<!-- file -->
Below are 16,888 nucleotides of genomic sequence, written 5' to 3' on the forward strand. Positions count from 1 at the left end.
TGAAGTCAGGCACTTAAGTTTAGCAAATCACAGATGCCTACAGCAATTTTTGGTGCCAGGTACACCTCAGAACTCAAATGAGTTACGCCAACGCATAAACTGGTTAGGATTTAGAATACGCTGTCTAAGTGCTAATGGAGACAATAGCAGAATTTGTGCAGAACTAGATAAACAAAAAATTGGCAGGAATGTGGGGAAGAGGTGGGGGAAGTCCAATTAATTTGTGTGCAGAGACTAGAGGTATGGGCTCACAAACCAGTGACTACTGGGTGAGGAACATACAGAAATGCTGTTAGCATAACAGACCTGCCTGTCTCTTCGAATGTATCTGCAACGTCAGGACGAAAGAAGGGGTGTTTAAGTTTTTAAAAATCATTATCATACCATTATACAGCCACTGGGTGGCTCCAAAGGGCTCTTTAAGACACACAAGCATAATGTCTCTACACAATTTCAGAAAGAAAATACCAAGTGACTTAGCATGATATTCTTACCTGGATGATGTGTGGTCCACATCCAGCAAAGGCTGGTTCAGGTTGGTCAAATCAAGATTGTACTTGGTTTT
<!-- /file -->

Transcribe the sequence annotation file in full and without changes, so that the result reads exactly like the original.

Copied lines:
Below are 16,888 nucleotides of genomic sequence, written 5' to 3' on the forward strand. Positions count from 1 at the left end.
TGAAGTCAGGCACTTAAGTTTAGCAAATCACAGATGCCTACAGCAATTTTTGGTGCCAGGTACACCTCAGAACTCAAATGAGTTACGCCAACGCATAAACTGGTTAGGATTTAGAATACGCTGTCTAAGTGCTAATGGAGACAATAGCAGAATTTGTGCAGAACTAGATAAACAAAAAATTGGCAGGAATGTGGGGAAGAGGTGGGGGAAGTCCAATTAATTTGTGTGCAGAGACTAGAGGTATGGGCTCACAAACCAGTGACTACTGGGTGAGGAACATACAGAAATGCTGTTAGCATAACAGACCTGCCTGTCTCTTCGAATGTATCTGCAACGTCAGGACGAAAGAAGGGGTGTTTAAGTTTTTAAAAATCATTATCATACCATTATACAGCCACTGGGTGGCTCCAAAGGGCTCTTTAAGACACACAAGCATAATGTCTCTACACAATTTCAGAAAGAAAATACCAAGTGACTTAGCATGATATTCTTACCTGGATGATGTGTGGTCCACATCCAGCAAAGGCTGGTTCAGGTTGGTCAAATCAAGATTGTACTTGGTTTT